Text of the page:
As consultants, beach week is a bit calmer these days

Edisto Beach, SC — As if this year weren’t already weird enough, my son is in the bathroom of our rented house shaving for the first time. His mom has been onto him about needing to shave and for reasons known only to a teenage boy — or maybe not even known to him — he has chosen this moment, just after a twilight walk on Steamboat Landing to look for little frogs and then watch dolphins from the pier, for this milestone.

Wishful thinking won’t get us out of this

Before wading into the murk of America’s bizarre tug of war with itself in the year of COVID-19, let’s first stipulate one thing: we’d all love for this to be over. Wearing masks, social distancing, arguing with people on social media over who and what to believe, some of us sweating out every decision on where we can go and who we can see and what we can do and not do any time we venture out of our little quarantine cocoons, others proceeding with their lives as if not one thing has changed. We’re just over it, OK?

Walter moves on to a far greener cow pasture

Maybe we should have named our beagle-mix Lazarus, so often did he seemingly come back from the dead over the years. But we named him Walter and we figure he must have turned 18 earlier this year. There have been days when we didn’t think he could get up, days we found him on the porch flat on his belly, his legs splayed in opposite directions like a beginning skier who has fallen and can’t figure out how to get back up. We’d sit with him, give him more Glucosamine, scrub his ears, discuss our options, and hope for the best.

Language has changed but racism remains

Though we are as divided as we have ever been as a country, the one thing we seemed to be able to agree on is that recent deaths of Ahmaud Arbery and George Floyd were heinous, both reminders that the evil of racism still exists in America. We shared this “common ground” for about five minutes before the waves of protests and rioting began, and then the sudden abrupt shift in focus by one group from the murders to the reaction to the murders revealed that we had not, after all, reached some new level of mutual understanding.

The oh-so-sweet sound of bat and baseball

When our son, Jack, joined the high school marching band, he promptly announced his official retirement from baseball, unceremoniously closing the book on a 10-year career — from tee ball to senior league — that included at least a hundred games and untold thousands of practices, including those earliest ones in our back yard, where I taught him, among other things, how to turn his glove to catch the ball and how to shift his weight when swinging the bat.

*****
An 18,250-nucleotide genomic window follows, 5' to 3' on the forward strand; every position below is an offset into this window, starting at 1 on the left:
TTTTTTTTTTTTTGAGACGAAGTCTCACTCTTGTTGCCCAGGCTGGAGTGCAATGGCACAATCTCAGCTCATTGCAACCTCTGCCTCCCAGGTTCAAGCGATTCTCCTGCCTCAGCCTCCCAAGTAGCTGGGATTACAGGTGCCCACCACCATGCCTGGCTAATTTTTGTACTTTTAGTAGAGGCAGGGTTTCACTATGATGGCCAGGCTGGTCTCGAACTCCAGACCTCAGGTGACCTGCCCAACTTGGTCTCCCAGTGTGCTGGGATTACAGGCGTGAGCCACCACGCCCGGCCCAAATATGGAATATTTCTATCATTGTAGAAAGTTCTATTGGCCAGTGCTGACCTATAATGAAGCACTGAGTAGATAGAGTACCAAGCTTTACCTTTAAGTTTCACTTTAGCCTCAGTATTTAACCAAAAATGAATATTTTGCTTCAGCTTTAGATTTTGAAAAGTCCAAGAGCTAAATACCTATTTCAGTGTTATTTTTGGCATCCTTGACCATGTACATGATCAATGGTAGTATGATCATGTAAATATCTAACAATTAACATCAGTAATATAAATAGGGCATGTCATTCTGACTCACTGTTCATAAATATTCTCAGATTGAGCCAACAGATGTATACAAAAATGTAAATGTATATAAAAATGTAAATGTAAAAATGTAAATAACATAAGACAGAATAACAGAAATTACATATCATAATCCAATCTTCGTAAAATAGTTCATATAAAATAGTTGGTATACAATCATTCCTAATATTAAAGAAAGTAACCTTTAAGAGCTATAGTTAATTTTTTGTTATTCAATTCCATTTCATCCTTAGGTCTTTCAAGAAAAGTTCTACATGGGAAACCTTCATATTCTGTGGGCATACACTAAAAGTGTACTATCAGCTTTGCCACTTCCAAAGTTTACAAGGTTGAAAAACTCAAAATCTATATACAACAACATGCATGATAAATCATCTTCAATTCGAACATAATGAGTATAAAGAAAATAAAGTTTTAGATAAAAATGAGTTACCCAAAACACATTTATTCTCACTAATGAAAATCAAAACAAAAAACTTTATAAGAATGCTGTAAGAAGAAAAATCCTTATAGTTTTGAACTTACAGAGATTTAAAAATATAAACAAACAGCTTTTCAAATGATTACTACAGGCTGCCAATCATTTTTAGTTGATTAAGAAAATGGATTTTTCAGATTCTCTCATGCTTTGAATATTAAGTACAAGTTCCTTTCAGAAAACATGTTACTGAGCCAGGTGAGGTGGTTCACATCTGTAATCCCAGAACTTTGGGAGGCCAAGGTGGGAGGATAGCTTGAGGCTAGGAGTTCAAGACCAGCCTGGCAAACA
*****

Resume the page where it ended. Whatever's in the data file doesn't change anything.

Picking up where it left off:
Right now, life as an otter sounds pretty good

Can we all admit that this quarantine is getting a little weirder every week? The rules for what we can and cannot do in order to defeat the coronavirus have become so specific that many of us are staging strange little rebellions at home by completely obliterating the rules that were once so much a part of the fabric of our daily lives that we took them for granted.

The days just drone by, listlessly

I am thinking of a scene in the movie “Fargo” that captures exactly how I am feeling a couple of weeks into quarantine. The bad guy needs to bury a suitcase full of money somewhere on a long stretch of highway, so he pulls the car over, grabs the suitcase, and walks over to a barbed-wire fence that runs along the road as far as the eye can see.

In trying times, the cream rises to the top

If it feels like we’ve seen this all before, it’s because we have. All of a sudden, we are all characters in our very own dystopian movie, with a virus on the loose that has already killed thousands of people around the world and has the potential to kill millions, a feckless President whose utter ineptitude has made a bad situation much worse, and a country that by the beginning of this week was on the verge of complete lockdown.

The rubble heap that was our basement

It has been over a week since my son had seven boys stay overnight at our house to celebrate his fifteenth birthday party. We are still sorting through the rubble, fishing through layers of debris for whatever valuables may still be buried there: shoes, missing iPhones, family pets, and so forth.

The painful reality of car shopping

If I could go back now and talk to my 12-year-old self, I’d tell him a few things. First, most of these grown-ups that you think are awful are, in fact, pretty awful, so try to relax a little. Second, you know those kids in your school that you can’t stand, the really mean ones? It doesn’t turn out so well for most of them. It turns out that karma’s a thing.

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